Purchasing Managers

Summary

Purchasing managers oversee the work of buyers and purchasing agents.
Quick Facts: Purchasing Managers
2016 Median Pay $111,590 per year
$53.65 per hour
Typical Entry-Level Education Bachelor's degree
Work Experience in a Related Occupation 5 years or more
On-the-job Training None
Number of Jobs, 2014 73,000
Job Outlook, 2014-24 1% (Little or no change)
Employment Change, 2014-24 700

What Purchasing Managers Do

Purchasing managers plan, direct, and coordinate the buying of materials, products, or services for wholesalers, retailers, or organizations. They oversee the work of procurement-related occupations including buyers and purchasing agents.

Work Environment

Most purchasing managers work full time. Many work more than 40 hours per week.

How to Become a Purchasing Manager

Purchasing managers need a bachelor’s degree and work experience as a buyer or purchasing agent.

Pay

The median annual wage for purchasing managers was $111,590 in May 2016.

Job Outlook

Employment of purchasing managers is projected to show little or no change from 2014 to 2024. These workers will be needed to oversee the purchasing of goods and services for business operations or for resale to customers. Employment growth will vary with the type of purchasing manager and the specific industry.

State & Area Data

Explore resources for employment and wages by state and area for purchasing managers.

Similar Occupations

Compare the job duties, education, job growth, and pay of purchasing managers with similar occupations.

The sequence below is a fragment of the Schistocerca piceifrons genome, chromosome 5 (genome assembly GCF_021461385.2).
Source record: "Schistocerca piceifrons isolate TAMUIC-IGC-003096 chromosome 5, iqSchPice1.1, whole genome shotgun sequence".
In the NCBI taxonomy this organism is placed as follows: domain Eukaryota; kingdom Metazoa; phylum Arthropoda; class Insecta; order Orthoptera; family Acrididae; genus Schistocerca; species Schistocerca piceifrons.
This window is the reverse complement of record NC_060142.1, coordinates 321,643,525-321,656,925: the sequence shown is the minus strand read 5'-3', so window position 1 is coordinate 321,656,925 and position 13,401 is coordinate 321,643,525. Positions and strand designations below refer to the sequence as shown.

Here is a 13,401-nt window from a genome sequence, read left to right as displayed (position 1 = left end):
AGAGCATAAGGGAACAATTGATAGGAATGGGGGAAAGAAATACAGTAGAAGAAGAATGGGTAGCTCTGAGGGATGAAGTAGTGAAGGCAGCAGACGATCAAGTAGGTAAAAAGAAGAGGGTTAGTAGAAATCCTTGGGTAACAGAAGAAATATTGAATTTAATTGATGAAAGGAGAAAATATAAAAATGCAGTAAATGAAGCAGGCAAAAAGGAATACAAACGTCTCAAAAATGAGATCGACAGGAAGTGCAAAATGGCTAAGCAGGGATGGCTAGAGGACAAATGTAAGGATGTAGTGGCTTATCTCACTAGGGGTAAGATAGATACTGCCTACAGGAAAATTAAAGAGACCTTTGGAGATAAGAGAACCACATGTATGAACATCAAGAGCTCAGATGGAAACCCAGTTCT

More Information, Including Links to O*NET

Learn more about purchasing managers by visiting additional resources, including O*NET, a source on key characteristics of workers and occupations.

What Purchasing Managers Do About this section

Purchasing managers typically handle negotiations and purchases that are more complicated than those handled by buyers and purchasing agents.

Purchasing managers plan, direct, and coordinate the buying of materials, products, or services for wholesalers, retailers, or organizations. They oversee the work of procurement-related occupations including buyers and purchasing agents.

Duties

Purchasing managers typically do the following:

  • Coordinate the activities of buyers and purchasing agents engaged in buying materials, equipment, or supplies for the organization
  • Supervise, hire, and train staff
  • Evaluate potential suppliers on the basis of price, quality, and speed of delivery
  • Interview vendors and visit suppliers’ plants and distribution centers to examine and learn about products, services, and prices
  • Attend meetings, trade shows, and conferences to learn about new industry trends and make contacts with suppliers
  • Analyze price proposals, financial reports, and other information to determine reasonable prices
  • Negotiate contracts on behalf of their organization
  • Work out agreements with suppliers, such as when products will be delivered